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Come hell and high water: the relocation of the Cheslatta First Nation
Katherine Buhler (author)Mary-Ellen Kelm (Thesis advisor)University of Northern British Columbia (Degree granting institution)
Master of Arts (MA)
Number of pages in document: 129
This thesis explores the history of the Cheslatta T'en First Nation of Grassy Plains British Columbia in the context of their forced relocation in 1952. The Cheslatta people were once self-reliant and prosperous. They farmed, trapped, hunted and fished in the same territory they had occupied for centuries. The Cheslatta people were a close-knit community who relied only on each other in times of need. All of that changed in April of 1952 when the Department of Indian Affairs informed the people they would have to leave immediately, as their land was about to flood. Shocked and heartbroken, the people packed up the few belongings they could carry and left for Grassy Plains where they lived in tents, shacks and abandoned buildings until they could find or build new homes. Since that time the close-knit community has fallen victim to bitterness and hostility, drug and alcohol abuse, unemployment and violence. Through band members' oral accounts, newspapers, legal documents and secondary sources, the history of the Cheslatta people emerges as one of struggle since 1952. Because the people did not relocate on their own terms, and because they did not have time to adapt to the loss of their land, the Cheslatta people were unable to recreate or redefine their community in a way they could all accept. Oral accounts show an abrupt change in the ways in which band members related to one another and their surroundings. Legal testimony shows that the governments of the day treated band members unfairly and denied them recourse. Unemployment, substance abuse and a distinct lack of communication between elders and young people compounded their frustration and heartbrea, further contributing to the community's breakdown. --Leaf ii.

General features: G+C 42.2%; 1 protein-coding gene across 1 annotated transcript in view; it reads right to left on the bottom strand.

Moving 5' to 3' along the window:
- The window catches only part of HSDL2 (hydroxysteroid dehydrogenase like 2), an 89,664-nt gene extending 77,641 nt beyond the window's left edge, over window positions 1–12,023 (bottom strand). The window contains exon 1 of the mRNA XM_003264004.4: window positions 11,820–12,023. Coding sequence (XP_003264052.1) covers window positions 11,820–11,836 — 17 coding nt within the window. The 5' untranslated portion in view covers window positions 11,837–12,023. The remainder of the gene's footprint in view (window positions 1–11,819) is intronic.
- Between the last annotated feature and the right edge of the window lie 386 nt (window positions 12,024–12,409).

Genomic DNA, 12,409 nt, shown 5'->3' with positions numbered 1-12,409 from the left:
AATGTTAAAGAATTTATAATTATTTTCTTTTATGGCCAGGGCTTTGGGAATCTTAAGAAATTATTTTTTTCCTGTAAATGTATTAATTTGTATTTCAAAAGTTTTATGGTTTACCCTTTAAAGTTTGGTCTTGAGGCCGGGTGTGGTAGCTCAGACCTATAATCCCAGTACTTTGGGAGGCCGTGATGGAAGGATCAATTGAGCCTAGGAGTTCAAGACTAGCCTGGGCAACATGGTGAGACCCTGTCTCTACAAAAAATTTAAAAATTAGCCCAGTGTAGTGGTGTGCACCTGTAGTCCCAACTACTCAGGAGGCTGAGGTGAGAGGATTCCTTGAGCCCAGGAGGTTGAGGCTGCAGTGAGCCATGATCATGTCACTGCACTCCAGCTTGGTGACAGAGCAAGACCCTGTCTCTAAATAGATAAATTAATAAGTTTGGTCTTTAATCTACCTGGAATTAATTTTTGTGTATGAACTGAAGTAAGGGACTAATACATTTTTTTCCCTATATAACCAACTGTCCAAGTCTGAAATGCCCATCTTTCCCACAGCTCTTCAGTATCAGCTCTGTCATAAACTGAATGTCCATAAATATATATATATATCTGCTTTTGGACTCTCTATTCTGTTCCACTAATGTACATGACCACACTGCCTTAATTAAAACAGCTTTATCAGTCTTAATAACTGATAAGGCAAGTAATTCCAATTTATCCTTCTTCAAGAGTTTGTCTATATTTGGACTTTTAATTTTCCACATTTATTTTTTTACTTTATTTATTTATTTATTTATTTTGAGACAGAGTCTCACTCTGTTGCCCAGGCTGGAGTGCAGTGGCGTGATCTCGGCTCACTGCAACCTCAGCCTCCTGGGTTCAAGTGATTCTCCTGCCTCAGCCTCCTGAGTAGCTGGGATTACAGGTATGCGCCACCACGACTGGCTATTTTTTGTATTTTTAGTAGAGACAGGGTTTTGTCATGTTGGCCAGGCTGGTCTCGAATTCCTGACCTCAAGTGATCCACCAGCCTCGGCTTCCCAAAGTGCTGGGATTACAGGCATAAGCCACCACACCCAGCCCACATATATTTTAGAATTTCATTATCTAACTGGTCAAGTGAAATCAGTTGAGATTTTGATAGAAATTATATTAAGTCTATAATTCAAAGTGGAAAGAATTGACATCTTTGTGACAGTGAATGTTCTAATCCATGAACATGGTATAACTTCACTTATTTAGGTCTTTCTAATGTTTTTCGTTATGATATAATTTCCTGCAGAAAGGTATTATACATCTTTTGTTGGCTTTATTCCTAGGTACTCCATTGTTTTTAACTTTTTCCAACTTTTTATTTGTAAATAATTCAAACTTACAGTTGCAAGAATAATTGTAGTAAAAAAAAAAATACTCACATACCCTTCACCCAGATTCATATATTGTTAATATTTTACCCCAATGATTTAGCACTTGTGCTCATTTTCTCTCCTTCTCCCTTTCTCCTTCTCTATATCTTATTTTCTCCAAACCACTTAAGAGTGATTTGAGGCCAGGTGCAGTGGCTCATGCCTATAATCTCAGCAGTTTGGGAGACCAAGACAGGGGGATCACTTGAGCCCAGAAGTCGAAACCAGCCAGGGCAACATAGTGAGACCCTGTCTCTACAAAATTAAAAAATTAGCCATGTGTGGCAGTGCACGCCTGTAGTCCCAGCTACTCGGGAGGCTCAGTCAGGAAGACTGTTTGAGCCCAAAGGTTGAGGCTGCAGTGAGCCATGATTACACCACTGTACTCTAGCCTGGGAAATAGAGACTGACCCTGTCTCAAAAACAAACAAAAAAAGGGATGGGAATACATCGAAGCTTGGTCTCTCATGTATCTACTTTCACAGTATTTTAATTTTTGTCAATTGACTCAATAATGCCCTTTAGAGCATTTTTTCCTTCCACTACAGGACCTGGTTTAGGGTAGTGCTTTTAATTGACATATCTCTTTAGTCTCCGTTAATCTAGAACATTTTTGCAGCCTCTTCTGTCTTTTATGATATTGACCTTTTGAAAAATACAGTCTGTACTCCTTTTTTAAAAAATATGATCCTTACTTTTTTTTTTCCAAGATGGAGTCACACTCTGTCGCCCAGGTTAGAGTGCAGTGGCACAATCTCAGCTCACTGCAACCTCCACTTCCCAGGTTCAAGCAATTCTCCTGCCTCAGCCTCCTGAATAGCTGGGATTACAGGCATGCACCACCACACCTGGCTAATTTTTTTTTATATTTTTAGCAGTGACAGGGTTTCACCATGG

Carrier Indians -- History.Carrier Indians -- Social life and customs.